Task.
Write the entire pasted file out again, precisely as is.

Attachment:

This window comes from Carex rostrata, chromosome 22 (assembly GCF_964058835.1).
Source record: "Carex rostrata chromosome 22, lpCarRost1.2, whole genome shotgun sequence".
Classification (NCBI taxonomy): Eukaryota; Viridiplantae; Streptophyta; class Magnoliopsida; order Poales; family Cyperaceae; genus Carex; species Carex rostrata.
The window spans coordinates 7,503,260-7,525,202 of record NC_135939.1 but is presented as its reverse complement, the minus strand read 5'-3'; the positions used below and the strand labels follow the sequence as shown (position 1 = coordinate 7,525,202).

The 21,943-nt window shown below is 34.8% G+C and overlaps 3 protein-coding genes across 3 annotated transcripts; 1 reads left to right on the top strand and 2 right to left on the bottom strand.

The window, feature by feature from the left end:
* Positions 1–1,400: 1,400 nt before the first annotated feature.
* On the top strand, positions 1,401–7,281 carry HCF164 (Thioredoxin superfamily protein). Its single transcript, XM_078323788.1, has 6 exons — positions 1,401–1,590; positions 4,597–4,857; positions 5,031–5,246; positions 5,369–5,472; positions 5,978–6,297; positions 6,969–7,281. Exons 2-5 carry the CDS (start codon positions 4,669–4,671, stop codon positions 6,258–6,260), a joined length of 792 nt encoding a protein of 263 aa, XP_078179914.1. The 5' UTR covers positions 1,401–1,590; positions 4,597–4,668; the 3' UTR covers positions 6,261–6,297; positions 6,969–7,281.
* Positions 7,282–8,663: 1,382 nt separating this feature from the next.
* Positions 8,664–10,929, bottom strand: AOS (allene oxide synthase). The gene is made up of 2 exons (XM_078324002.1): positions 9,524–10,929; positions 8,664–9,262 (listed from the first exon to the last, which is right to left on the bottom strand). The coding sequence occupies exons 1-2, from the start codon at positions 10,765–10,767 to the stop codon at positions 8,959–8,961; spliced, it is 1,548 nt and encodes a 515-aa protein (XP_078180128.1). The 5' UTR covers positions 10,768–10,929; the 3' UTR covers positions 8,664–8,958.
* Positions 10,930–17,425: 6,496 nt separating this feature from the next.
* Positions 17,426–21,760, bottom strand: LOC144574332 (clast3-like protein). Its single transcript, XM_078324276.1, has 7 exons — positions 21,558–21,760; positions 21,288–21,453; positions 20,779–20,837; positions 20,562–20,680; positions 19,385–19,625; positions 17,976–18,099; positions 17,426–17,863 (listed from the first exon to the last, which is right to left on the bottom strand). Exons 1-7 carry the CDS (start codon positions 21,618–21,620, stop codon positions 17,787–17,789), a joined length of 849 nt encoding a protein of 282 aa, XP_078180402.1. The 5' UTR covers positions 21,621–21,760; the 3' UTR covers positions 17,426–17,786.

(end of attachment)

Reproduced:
This window comes from Carex rostrata, chromosome 22 (assembly GCF_964058835.1).
Source record: "Carex rostrata chromosome 22, lpCarRost1.2, whole genome shotgun sequence".
Classification (NCBI taxonomy): Eukaryota; Viridiplantae; Streptophyta; class Magnoliopsida; order Poales; family Cyperaceae; genus Carex; species Carex rostrata.
The window spans coordinates 7,503,260-7,525,202 of record NC_135939.1 but is presented as its reverse complement, the minus strand read 5'-3'; the positions used below and the strand labels follow the sequence as shown (position 1 = coordinate 7,525,202).

The 21,943-nt window shown below is 34.8% G+C and overlaps 3 protein-coding genes across 3 annotated transcripts; 1 reads left to right on the top strand and 2 right to left on the bottom strand.

The window, feature by feature from the left end:
* Positions 1–1,400: 1,400 nt before the first annotated feature.
* On the top strand, positions 1,401–7,281 carry HCF164 (Thioredoxin superfamily protein). Its single transcript, XM_078323788.1, has 6 exons — positions 1,401–1,590; positions 4,597–4,857; positions 5,031–5,246; positions 5,369–5,472; positions 5,978–6,297; positions 6,969–7,281. Exons 2-5 carry the CDS (start codon positions 4,669–4,671, stop codon positions 6,258–6,260), a joined length of 792 nt encoding a protein of 263 aa, XP_078179914.1. The 5' UTR covers positions 1,401–1,590; positions 4,597–4,668; the 3' UTR covers positions 6,261–6,297; positions 6,969–7,281.
* Positions 7,282–8,663: 1,382 nt separating this feature from the next.
* Positions 8,664–10,929, bottom strand: AOS (allene oxide synthase). The gene is made up of 2 exons (XM_078324002.1): positions 9,524–10,929; positions 8,664–9,262 (listed from the first exon to the last, which is right to left on the bottom strand). The coding sequence occupies exons 1-2, from the start codon at positions 10,765–10,767 to the stop codon at positions 8,959–8,961; spliced, it is 1,548 nt and encodes a 515-aa protein (XP_078180128.1). The 5' UTR covers positions 10,768–10,929; the 3' UTR covers positions 8,664–8,958.
* Positions 10,930–17,425: 6,496 nt separating this feature from the next.
* Positions 17,426–21,760, bottom strand: LOC144574332 (clast3-like protein). Its single transcript, XM_078324276.1, has 7 exons — positions 21,558–21,760; positions 21,288–21,453; positions 20,779–20,837; positions 20,562–20,680; positions 19,385–19,625; positions 17,976–18,099; positions 17,426–17,863 (listed from the first exon to the last, which is right to left on the bottom strand). Exons 1-7 carry the CDS (start codon positions 21,618–21,620, stop codon positions 17,787–17,789), a joined length of 849 nt encoding a protein of 282 aa, XP_078180402.1. The 5' UTR covers positions 21,621–21,760; the 3' UTR covers positions 17,426–17,786.